From 1996-2000, Allain served as President of Jim Henson Pictures, where she produced Muppets From Space, Elmo In Grouchland and Caroline Thompsonʼs Buddy. In 2000, she headed production at 3 Arts Entertainment, producing Biker Boyz and Good Boy! In 2004, she formed her own production company, Homegrown Pictures, and produced Craig Brewerʼs Hustle & Flow, which won the Audience Award at the 2005 Sundance Film Festival, an Academy Award® for Best Original Song and earned a Film Independent Spirit Award and Academy Award® Best Actor nomination for Terrence Howard.
In 2005, she produced Sanaa Hamriʼs directorial debut, Something New, for Focus
Features, with the film earning two nominations for the NAACP Awards. She also
produced Brewerʼs Black Snake Moan, starring Samuel L. Jackson and Christina Ricci. In 2008, Allain traveled to her native New Orleans to produce Hurricane Season, starring Forest Whitaker and Taraji P. Henson, for The Weinstein Company.
Most recently, she produced Tina Gordon Chismʼs directorial debut, We The Peeples, starring Craig Robinson and Kerry Washington, which will be released by Lionsgate in 2013.
Allain is a member of the Academy of Motion Pictures Arts and Sciences and the
Producers Guild of America. She recently sat on the Board of Film Independent and
currently serves on the Board of Women In Film. She has chaired the Spirit Awards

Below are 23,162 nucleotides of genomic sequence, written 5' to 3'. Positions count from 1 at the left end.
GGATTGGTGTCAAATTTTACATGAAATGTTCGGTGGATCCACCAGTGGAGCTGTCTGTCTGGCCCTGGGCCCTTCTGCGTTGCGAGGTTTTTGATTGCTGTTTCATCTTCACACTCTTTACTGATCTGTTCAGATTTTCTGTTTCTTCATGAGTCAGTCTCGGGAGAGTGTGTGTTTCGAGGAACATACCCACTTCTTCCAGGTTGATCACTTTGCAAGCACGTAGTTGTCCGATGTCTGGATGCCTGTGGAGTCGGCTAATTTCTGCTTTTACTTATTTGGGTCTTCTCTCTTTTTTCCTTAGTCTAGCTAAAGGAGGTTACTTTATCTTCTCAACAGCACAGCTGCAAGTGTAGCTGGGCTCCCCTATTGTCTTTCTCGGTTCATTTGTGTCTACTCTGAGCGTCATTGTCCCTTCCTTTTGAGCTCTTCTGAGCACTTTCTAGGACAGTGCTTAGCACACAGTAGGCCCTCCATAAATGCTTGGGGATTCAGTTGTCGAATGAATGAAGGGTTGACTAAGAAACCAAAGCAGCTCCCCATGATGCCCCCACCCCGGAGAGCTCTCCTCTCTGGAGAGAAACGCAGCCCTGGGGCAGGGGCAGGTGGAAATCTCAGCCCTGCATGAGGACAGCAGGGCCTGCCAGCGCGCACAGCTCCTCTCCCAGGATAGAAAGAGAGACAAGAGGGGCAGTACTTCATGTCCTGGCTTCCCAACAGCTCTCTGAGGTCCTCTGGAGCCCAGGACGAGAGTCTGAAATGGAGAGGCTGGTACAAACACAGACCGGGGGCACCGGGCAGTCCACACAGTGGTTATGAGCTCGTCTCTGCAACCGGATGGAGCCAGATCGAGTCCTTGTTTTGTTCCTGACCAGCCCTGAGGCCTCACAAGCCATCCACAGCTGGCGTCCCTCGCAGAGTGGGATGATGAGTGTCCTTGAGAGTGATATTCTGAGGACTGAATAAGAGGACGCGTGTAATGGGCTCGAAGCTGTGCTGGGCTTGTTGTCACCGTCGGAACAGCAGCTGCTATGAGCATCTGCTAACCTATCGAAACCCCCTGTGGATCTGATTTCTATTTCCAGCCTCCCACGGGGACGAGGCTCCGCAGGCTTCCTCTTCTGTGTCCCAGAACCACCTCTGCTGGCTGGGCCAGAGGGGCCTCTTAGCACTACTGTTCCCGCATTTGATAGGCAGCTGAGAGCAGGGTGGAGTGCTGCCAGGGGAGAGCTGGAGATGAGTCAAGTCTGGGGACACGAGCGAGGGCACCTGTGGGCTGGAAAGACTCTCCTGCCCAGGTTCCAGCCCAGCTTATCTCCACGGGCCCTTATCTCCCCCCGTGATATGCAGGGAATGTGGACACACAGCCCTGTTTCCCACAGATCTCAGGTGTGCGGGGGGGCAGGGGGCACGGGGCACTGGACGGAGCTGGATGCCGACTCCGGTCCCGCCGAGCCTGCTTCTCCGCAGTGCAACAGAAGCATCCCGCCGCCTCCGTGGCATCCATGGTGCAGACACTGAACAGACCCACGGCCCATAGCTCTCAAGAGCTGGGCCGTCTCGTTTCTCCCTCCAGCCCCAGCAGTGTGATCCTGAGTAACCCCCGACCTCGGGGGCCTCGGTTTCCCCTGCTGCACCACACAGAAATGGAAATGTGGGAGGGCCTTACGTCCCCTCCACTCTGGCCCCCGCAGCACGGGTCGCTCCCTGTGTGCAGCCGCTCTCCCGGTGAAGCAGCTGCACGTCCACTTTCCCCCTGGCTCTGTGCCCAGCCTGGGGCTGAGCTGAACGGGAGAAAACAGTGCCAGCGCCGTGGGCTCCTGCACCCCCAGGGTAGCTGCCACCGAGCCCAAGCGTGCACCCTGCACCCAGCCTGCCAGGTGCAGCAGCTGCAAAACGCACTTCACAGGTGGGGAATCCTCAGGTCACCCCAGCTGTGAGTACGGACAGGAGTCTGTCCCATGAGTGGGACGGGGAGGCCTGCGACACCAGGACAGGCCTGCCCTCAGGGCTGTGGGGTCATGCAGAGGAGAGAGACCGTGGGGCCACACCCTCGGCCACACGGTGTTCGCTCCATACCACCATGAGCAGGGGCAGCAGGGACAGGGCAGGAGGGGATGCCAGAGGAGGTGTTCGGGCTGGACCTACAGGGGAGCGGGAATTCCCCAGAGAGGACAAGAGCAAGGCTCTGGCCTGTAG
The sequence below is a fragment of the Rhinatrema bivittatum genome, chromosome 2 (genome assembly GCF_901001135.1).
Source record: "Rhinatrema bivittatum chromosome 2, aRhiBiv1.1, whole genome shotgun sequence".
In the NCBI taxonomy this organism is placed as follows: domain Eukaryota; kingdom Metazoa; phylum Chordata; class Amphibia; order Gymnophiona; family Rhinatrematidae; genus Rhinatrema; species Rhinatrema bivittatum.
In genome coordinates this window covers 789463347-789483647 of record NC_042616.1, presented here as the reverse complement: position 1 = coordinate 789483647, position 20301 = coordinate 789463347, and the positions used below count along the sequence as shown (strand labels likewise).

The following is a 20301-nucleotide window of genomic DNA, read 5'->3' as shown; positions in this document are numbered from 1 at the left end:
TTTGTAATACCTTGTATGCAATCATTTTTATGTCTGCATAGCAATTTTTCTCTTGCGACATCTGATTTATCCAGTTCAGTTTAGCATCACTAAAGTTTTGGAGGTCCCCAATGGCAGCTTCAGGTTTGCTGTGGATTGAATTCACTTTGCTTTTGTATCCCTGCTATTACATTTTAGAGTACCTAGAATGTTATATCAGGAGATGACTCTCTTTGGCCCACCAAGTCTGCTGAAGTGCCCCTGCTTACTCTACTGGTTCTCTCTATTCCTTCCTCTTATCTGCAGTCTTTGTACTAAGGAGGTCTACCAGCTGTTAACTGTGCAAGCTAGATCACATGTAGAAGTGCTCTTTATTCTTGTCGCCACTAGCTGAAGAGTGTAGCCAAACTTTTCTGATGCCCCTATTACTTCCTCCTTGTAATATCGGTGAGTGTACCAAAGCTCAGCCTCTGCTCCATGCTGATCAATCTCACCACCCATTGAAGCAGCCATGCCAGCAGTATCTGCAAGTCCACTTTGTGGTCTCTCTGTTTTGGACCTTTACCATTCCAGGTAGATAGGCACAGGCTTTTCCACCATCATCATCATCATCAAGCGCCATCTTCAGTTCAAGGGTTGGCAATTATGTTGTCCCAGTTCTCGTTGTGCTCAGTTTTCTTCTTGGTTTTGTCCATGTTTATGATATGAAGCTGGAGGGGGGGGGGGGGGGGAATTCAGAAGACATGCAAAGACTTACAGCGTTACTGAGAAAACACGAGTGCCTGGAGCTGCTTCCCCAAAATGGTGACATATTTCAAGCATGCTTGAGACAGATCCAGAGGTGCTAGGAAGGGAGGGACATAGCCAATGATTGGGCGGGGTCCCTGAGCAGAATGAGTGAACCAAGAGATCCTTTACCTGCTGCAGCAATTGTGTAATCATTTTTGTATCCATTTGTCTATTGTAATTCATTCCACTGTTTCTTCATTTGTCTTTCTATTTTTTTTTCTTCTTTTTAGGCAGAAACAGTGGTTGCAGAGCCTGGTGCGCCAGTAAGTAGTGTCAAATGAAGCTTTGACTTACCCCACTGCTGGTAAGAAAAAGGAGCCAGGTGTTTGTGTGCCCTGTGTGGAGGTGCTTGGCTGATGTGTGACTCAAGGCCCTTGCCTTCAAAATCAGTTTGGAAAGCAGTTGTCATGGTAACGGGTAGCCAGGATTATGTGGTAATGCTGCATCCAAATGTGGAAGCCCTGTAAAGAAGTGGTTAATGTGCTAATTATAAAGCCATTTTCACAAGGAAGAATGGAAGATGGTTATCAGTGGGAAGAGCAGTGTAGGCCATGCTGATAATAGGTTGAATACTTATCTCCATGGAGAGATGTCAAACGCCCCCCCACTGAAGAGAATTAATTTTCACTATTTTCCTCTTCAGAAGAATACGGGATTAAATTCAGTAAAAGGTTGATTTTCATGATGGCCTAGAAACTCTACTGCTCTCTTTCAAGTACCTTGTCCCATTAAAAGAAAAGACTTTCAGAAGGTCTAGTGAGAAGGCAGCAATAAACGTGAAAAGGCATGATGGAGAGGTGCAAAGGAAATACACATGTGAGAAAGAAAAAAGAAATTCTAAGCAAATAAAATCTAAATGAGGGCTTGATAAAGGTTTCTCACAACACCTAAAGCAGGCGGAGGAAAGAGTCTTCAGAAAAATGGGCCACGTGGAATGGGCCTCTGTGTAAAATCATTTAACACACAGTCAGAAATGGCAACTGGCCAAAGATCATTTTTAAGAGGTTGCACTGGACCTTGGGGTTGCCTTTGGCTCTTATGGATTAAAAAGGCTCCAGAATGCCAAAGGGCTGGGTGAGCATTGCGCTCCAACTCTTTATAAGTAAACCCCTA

Nominating Committee, juried numerous festivals and has taught at USCʼs Peter Stark Program and the Entertainment Studies Division of UCLA. She lives in Los Angeles with her composer husband, Stephen Bray, and their fast emptying nest.
ABOUT FILM INDEPENDENT
Film Independent is a non-profit arts organization that champions independent film and supports a community of artists who embody diversity, innovation, and uniqueness of vision. Film Independent helps filmmakers make their movies, builds an audience for their projects, and works to diversify the film industry. Film
Independentʼs Board of Directors, filmmakers, staff, and constituents, is comprised of an inclusive community of individuals across ability, age, ethnicity, gender, race, and sexual orientation. Anyone passionate about film can become a member, whether you are a filmmaker, industry professional, or a film lover.
Film Independent produces the Spirit Awards, the annual celebration honoring artist-driven films and recognizing the finest achievements of American independent filmmakers. Film Independent also produces the Los Angeles Film Festival, showcasing the best of American and international cinema and the Film
Independent at LACMA Film Series, a year-round, weekly program that offers unique cinematic experiences for the Los Angeles creative community and the general public.
With over 250 annual screenings and events, Film Independent provides access to a network of like-minded artists who are driving creativity in the film industry. Film Independentʼs Artist Development program offers free Labs for selected writers, directors, producers and documentary filmmakers and presents year-round
networking opportunities. Project Involve is Film Independentʼs signature program dedicated to fostering the careers of talented filmmakers from communities traditionally underrepresented in the film industry.
For more information or to become a member, visit FilmIndependent.org.